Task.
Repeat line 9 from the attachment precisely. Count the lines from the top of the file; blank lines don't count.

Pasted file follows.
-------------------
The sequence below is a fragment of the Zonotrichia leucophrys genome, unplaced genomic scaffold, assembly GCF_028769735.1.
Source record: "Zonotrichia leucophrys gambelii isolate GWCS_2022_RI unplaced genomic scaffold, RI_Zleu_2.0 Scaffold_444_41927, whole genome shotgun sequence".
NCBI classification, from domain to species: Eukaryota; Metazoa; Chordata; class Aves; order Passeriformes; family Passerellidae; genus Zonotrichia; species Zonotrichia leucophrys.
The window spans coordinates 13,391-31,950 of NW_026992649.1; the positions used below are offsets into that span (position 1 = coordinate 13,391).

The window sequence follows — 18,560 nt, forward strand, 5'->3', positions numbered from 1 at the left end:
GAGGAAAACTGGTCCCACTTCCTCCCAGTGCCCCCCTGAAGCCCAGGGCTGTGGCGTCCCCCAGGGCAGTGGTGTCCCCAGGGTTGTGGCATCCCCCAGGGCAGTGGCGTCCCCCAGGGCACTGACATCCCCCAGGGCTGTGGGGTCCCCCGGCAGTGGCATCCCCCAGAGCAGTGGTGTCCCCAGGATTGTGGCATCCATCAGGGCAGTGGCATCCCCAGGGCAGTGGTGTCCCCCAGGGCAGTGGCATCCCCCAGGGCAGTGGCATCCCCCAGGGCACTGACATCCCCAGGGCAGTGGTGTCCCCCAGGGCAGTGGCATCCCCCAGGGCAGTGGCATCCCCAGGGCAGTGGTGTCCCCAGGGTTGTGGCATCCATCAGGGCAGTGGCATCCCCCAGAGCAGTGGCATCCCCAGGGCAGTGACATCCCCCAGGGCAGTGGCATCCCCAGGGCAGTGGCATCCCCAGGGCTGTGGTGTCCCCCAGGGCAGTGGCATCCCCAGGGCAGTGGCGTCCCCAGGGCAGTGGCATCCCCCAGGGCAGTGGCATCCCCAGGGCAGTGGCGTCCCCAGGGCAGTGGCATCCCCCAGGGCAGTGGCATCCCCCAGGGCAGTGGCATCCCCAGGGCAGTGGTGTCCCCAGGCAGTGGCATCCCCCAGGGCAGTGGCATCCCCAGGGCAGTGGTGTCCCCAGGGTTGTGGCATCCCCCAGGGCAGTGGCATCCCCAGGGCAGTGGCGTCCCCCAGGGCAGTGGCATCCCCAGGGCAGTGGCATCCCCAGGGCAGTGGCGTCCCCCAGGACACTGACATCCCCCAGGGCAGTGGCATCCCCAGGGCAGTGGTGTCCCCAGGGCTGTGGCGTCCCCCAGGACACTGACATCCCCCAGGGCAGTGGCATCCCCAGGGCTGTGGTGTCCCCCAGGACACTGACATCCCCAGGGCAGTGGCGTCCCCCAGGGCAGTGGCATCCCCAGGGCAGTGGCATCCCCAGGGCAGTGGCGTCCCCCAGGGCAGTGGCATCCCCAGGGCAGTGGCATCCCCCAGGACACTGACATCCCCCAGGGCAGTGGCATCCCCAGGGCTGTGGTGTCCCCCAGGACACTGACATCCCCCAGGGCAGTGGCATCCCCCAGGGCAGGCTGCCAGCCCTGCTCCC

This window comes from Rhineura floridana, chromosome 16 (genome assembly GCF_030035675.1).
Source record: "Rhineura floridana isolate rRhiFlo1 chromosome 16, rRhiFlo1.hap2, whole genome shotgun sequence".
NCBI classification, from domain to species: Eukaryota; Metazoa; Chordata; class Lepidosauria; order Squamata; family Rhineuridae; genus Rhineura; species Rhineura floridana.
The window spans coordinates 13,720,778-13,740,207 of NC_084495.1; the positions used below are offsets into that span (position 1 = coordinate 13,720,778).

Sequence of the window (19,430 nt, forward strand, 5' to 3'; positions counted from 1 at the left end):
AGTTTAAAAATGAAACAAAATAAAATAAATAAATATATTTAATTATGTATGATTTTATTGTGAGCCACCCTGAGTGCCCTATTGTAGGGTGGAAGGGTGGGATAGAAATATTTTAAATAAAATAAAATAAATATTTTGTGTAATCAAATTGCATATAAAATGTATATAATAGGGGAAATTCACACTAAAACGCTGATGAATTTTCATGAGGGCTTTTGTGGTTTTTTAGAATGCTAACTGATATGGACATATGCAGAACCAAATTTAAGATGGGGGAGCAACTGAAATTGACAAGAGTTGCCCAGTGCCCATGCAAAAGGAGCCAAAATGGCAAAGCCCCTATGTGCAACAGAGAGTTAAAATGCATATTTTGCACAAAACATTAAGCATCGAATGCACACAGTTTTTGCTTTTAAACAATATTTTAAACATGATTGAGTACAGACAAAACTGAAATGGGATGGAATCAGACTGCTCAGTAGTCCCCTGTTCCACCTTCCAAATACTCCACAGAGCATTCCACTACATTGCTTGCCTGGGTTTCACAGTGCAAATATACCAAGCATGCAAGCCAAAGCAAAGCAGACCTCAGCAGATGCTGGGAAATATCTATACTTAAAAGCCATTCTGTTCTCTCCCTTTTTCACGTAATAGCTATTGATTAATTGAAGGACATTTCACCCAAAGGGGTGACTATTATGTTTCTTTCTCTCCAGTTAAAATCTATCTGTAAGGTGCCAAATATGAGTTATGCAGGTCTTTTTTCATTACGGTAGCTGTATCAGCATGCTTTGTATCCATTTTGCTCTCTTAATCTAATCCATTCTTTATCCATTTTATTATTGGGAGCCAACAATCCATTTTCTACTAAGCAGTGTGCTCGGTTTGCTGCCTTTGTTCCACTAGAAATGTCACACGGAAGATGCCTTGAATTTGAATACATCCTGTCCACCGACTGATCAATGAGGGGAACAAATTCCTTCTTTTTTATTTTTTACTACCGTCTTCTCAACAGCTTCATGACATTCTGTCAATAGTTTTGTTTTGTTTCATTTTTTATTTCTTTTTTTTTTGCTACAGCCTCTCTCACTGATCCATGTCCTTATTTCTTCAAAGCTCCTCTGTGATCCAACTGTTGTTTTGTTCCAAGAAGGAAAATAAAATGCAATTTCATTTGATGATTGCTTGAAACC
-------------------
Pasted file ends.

NCBI classification, from domain to species: Eukaryota; Metazoa; Chordata; class Lepidosauria; order Squamata; family Rhineuridae; genus Rhineura; species Rhineura floridana.